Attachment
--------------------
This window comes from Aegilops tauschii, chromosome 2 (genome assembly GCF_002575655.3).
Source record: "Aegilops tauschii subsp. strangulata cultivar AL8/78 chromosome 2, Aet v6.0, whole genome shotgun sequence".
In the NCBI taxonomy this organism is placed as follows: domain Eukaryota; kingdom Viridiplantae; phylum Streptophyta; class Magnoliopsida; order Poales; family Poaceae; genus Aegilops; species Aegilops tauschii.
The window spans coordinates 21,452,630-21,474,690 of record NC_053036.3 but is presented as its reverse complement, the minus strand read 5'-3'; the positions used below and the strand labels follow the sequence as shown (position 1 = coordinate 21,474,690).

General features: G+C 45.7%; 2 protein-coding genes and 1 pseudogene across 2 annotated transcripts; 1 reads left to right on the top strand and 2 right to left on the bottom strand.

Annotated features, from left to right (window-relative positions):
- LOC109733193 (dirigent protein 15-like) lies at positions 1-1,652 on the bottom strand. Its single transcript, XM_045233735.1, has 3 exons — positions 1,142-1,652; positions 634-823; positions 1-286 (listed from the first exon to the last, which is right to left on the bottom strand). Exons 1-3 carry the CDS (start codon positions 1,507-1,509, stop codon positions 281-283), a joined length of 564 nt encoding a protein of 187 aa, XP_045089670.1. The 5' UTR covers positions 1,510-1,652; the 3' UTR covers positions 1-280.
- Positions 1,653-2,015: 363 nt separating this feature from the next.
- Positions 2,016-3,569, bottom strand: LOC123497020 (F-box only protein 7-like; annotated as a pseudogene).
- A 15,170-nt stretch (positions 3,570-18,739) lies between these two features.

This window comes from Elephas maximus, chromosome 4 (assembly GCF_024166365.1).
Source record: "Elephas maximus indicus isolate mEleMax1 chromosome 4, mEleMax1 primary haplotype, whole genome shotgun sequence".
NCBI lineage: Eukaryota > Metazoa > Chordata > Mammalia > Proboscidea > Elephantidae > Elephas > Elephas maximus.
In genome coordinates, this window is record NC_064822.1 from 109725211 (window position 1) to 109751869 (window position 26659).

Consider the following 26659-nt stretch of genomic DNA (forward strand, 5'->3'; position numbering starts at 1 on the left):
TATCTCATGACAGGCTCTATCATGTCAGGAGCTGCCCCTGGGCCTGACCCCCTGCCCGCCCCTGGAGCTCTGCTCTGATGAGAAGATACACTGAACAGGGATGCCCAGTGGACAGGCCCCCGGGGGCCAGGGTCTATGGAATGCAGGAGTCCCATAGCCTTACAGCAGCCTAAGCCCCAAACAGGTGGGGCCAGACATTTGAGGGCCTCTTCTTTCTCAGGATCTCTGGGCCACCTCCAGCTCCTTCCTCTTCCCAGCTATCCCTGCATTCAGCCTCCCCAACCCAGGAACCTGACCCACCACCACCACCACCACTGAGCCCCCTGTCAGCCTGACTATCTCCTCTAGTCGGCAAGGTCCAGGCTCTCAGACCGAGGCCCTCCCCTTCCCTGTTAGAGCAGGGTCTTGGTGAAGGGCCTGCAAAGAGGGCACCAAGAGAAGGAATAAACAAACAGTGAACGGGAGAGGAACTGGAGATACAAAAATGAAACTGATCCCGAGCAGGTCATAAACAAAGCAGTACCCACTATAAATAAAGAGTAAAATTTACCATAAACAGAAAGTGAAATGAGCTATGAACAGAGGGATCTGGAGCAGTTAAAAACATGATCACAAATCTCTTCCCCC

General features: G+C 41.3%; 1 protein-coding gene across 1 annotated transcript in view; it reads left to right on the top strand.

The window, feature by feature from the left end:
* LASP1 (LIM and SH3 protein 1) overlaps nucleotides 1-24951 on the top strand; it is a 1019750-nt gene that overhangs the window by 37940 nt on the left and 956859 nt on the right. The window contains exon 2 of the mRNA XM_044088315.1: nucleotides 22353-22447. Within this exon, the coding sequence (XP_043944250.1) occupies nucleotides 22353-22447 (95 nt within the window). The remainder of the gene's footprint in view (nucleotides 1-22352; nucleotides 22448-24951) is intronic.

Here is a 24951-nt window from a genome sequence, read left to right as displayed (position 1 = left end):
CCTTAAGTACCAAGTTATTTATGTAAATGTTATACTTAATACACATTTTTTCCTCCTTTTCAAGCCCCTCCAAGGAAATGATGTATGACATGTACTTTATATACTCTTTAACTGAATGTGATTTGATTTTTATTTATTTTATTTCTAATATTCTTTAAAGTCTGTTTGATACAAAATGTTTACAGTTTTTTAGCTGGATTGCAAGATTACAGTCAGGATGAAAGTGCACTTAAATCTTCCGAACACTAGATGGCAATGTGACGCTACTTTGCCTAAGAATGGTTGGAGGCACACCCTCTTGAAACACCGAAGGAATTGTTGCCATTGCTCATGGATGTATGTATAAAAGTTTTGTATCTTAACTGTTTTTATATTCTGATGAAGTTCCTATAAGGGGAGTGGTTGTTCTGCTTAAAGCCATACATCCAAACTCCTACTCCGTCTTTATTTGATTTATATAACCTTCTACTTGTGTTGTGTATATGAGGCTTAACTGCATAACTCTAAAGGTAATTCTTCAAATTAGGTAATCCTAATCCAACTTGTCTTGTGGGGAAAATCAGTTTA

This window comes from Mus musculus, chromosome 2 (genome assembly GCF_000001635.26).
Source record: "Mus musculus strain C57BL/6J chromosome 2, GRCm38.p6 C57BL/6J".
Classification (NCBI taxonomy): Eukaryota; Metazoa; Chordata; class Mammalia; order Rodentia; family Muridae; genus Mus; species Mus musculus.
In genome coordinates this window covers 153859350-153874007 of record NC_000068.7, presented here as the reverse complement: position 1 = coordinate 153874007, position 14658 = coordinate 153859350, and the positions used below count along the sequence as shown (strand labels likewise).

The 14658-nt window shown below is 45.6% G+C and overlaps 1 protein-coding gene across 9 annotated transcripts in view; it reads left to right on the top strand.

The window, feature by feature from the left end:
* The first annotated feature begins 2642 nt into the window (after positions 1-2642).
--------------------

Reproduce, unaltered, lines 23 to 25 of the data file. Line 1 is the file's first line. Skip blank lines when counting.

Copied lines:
Source record: "Mus musculus strain C57BL/6J chromosome 2, GRCm38.p6 C57BL/6J".
Classification (NCBI taxonomy): Eukaryota; Metazoa; Chordata; class Mammalia; order Rodentia; family Muridae; genus Mus; species Mus musculus.
In genome coordinates this window covers 153859350-153874007 of record NC_000068.7, presented here as the reverse complement: position 1 = coordinate 153874007, position 14658 = coordinate 153859350, and the positions used below count along the sequence as shown (strand labels likewise).